The regulator that I used was a Patec LCD 20A PWM Solar Panel Regulator, which cost about $25.

The lithium ion battery was a UPGI Phantom APP18A1-BS12 ($164) The solar panel was a Windy Nation 100 Watt Flexible Solar Panel ($158)

Rowboat Auto Pilot Installation

Since my rudder is situated a fair distance from the cockpit, a push-pull tiller is utilized instead of a standard tiller. Raymarine tiller pilots are designed to be used with a conventional tiller system, so installation in my boat posed some challenges and unanswered questions.

Normally, the tiller pilot is oriented at a 90-degree angle to the tiller, but with a push pull system tiller it needs to be aligned horizontally with the tiller. This means that from the tiller pilot’s perspective (as it steers to a magnetic heading) it would seem to be moving at a 90 degree angle off of what it really is. I wondered if this would cause unforeseen problems. An online search revealed few answers – one fellow tried it and his boat went in circles, another seemed to have succeeded but gave no information on the installation.

After spending time pondering the process, it seemed to me that the unit would need to be installed on the port side of the boat connected to a push-pull rod affixed to the port side of the rudder. Installation on the other side would result in the steering unit pushing the rudder the opposite way required to correct course.

I created a secure bracket to support the steering unit, wired it in to the electrical system, and connected it with an easy-release system to the push-pull rod.



Trialing and Use

Winds were blowing a stiff 20 knots when I launched for the initial test.  I was very relieved when the boat steered perfectly on all points of sail.  Later, I found the tiller pilot also worked well as a tiller clutch when I was rowing and sailing in light winds.  When rowing, I wouldn’t use have the tiller pilot for self steering as it seemed to wrestle with my own subconscious steering efforts.  The tiller pilot, however, when in standby mode, allows you to adjust the position of the rudder with the push of a button.  If the boat was pulling to one side or the other as I rowed, the rudder could be adjusted very easily to create perfect balance. Apart from the sketchy reliability of the TS1000 unit itself, the overall system has worked flawlessly, and made a huge difference to the ease and overall enjoyment during my Race to Alaska.  There was nothing more pleasant than relaxing on the padded hiking board and sipping a hot coffee while enjoying the passing scenery. So while a rowboat auto pilot isn't something most people would consider, in this case it was an amazing addition.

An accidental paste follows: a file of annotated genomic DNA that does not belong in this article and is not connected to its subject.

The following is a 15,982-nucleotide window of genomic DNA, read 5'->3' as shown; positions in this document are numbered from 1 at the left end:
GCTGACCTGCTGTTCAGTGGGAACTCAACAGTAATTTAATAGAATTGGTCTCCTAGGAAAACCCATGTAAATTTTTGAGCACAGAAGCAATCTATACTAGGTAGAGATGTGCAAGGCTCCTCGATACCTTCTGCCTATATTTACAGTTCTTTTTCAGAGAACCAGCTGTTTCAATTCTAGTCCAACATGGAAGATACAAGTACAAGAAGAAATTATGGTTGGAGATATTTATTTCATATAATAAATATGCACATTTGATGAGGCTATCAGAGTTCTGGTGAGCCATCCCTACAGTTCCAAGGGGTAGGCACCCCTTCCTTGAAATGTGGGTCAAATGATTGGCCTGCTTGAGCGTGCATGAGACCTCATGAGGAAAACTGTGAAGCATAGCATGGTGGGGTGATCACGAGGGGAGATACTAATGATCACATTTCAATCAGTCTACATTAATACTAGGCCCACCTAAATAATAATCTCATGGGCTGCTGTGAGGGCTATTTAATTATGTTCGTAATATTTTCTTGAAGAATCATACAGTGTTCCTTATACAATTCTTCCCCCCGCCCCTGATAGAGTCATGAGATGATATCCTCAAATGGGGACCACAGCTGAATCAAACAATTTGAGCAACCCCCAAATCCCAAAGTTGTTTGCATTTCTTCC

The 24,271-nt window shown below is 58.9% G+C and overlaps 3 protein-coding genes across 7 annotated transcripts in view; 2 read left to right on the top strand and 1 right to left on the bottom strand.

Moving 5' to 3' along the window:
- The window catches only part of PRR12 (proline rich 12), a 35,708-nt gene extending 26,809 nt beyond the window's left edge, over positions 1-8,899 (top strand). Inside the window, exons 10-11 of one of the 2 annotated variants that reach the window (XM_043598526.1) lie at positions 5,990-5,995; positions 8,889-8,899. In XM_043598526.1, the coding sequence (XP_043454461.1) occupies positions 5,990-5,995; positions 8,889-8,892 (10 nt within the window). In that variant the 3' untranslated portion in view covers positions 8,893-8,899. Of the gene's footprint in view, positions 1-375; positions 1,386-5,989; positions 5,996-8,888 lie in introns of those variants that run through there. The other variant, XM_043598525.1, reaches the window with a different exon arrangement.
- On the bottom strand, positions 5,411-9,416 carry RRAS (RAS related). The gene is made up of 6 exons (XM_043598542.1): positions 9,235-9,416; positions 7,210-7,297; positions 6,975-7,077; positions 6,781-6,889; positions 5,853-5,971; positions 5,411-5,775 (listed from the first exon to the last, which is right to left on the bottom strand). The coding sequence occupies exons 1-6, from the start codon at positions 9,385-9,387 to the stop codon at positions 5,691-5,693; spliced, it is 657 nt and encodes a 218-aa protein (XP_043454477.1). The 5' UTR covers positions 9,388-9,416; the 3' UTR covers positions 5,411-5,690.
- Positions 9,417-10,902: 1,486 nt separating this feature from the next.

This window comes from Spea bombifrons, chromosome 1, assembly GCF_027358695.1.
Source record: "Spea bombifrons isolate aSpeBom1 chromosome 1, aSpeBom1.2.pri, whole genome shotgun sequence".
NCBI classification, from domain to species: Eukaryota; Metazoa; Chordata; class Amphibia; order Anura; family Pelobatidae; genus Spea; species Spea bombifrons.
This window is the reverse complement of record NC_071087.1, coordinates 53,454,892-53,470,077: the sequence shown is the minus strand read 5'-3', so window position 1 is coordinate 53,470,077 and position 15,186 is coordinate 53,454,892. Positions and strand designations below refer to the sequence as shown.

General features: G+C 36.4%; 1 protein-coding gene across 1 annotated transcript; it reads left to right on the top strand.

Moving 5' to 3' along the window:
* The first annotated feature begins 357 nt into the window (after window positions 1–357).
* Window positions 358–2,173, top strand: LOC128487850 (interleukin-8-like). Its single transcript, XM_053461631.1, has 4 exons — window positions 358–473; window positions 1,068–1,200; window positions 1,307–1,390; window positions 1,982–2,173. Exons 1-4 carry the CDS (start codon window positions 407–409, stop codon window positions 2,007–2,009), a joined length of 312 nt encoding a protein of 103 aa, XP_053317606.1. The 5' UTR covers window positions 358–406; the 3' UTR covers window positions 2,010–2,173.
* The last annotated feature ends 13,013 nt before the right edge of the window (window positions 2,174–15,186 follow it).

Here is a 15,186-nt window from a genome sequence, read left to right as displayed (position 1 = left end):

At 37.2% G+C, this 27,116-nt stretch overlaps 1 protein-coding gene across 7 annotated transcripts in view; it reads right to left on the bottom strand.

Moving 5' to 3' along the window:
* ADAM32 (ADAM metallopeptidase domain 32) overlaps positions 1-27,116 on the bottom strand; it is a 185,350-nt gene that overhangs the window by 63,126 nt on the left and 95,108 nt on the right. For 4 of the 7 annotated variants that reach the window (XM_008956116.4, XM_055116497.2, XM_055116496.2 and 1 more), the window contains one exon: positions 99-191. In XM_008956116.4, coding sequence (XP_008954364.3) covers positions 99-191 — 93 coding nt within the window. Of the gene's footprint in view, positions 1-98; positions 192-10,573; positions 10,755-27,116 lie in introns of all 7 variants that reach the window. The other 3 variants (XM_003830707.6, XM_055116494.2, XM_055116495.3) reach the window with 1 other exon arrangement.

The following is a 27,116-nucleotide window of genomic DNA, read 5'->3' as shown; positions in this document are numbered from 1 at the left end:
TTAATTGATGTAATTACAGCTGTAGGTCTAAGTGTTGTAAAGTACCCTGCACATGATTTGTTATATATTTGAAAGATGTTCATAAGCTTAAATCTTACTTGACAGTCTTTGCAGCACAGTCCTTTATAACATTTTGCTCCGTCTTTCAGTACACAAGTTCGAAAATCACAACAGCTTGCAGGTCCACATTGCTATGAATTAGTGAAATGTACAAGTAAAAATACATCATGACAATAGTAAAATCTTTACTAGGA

Colin Angus
Colin Angus

Author



8 Responses

Cristy Wilton
Cristy Wilton

June 22, 2017

I think it is not a bad idea and must be applied. My friend has a boat and he is going to install a side panel. For this, he reached to a trusted company http://canvasman.co.uk/side-panels can anyone tells me that is it right to choose them or anyone can help my giving some useful suggestion. After side panel, i will recommend him to apply automatic system in it.

Chris Clarke
Chris Clarke

October 28, 2016

It is a while since I wrestled with one of these but I thought they had the ability to switch the logic depending on whether they were mounted to port or starboard of (conventional) tiller? Would that enable it to be mounted to either side of the boat?

Wonderful post by the way. I find actually steering the boat to be the just about the least rewarding aspect of being on the water whether rowing or sailing.

Colin Angus
Colin Angus

October 28, 2016

Hi Michael,